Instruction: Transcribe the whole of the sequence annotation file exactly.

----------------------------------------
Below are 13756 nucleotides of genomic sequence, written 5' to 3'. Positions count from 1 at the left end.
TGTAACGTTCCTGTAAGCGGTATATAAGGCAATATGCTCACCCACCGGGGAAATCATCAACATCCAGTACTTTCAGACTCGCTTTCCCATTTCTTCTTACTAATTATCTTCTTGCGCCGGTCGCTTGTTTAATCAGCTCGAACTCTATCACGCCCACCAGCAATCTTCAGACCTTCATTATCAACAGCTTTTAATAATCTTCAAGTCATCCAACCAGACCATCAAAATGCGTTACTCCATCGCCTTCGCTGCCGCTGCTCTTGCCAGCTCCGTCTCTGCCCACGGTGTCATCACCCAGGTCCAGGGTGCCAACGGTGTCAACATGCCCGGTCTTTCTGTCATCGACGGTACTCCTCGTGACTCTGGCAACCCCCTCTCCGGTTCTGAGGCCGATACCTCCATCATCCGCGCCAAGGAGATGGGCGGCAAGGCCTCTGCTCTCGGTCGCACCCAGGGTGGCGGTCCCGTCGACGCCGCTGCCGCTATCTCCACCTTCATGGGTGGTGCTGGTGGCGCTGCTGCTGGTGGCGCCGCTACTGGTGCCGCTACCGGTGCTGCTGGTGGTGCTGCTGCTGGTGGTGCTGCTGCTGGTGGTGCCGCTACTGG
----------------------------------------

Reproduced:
Below are 13756 nucleotides of genomic sequence, written 5' to 3'. Positions count from 1 at the left end.
TGTAACGTTCCTGTAAGCGGTATATAAGGCAATATGCTCACCCACCGGGGAAATCATCAACATCCAGTACTTTCAGACTCGCTTTCCCATTTCTTCTTACTAATTATCTTCTTGCGCCGGTCGCTTGTTTAATCAGCTCGAACTCTATCACGCCCACCAGCAATCTTCAGACCTTCATTATCAACAGCTTTTAATAATCTTCAAGTCATCCAACCAGACCATCAAAATGCGTTACTCCATCGCCTTCGCTGCCGCTGCTCTTGCCAGCTCCGTCTCTGCCCACGGTGTCATCACCCAGGTCCAGGGTGCCAACGGTGTCAACATGCCCGGTCTTTCTGTCATCGACGGTACTCCTCGTGACTCTGGCAACCCCCTCTCCGGTTCTGAGGCCGATACCTCCATCATCCGCGCCAAGGAGATGGGCGGCAAGGCCTCTGCTCTCGGTCGCACCCAGGGTGGCGGTCCCGTCGACGCCGCTGCCGCTATCTCCACCTTCATGGGTGGTGCTGGTGGCGCTGCTGCTGGTGGCGCCGCTACTGGTGCCGCTACCGGTGCTGCTGGTGGTGCTGCTGCTGGTGGTGCTGCTGCTGGTGGTGCCGCTACTGG